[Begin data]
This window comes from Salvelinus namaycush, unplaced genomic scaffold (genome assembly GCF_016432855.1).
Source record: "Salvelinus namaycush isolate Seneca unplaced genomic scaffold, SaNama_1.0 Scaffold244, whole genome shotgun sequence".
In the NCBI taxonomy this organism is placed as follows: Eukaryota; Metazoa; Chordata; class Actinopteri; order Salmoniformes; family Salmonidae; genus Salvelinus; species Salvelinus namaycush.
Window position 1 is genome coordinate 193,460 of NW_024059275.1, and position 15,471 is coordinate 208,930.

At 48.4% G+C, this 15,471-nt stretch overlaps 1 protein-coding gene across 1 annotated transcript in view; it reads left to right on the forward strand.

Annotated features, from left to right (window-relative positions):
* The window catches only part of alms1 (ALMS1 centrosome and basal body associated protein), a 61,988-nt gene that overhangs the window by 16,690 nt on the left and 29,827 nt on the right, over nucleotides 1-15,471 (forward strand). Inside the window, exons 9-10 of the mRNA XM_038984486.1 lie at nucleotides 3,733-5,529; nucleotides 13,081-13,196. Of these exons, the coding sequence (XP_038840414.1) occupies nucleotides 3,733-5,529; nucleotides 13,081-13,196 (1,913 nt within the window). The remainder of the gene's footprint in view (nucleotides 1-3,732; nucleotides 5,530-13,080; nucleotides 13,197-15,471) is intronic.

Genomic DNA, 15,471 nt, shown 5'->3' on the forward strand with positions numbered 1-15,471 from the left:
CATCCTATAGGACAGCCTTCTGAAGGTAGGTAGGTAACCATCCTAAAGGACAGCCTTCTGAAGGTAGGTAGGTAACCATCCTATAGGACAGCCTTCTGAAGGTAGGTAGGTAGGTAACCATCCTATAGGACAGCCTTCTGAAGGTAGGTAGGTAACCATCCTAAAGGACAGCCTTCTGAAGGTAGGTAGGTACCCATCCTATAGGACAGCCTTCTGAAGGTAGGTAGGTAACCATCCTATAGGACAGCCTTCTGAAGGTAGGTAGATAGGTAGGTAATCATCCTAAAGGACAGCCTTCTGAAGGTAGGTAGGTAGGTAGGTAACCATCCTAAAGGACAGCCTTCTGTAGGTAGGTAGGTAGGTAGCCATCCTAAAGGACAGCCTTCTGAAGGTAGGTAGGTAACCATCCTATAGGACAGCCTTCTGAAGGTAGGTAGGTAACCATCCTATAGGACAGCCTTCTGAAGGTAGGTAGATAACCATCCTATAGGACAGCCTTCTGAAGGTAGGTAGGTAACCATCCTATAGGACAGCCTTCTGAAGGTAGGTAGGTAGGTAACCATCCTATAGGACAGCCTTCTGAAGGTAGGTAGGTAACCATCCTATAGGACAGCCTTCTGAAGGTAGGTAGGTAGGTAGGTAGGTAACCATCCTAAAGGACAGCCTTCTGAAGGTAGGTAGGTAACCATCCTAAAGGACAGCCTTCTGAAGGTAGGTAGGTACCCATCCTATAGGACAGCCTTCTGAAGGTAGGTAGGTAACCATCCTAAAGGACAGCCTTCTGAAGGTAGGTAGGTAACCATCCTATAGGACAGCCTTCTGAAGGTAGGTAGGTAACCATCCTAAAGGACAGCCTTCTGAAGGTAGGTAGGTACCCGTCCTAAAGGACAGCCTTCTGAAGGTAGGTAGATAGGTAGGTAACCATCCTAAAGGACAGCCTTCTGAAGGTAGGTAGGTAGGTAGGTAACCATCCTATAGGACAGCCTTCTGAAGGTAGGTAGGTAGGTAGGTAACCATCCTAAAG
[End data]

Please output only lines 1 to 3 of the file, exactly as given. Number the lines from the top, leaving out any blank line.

This window comes from Salvelinus namaycush, unplaced genomic scaffold (genome assembly GCF_016432855.1).
Source record: "Salvelinus namaycush isolate Seneca unplaced genomic scaffold, SaNama_1.0 Scaffold244, whole genome shotgun sequence".
In the NCBI taxonomy this organism is placed as follows: Eukaryota; Metazoa; Chordata; class Actinopteri; order Salmoniformes; family Salmonidae; genus Salvelinus; species Salvelinus namaycush.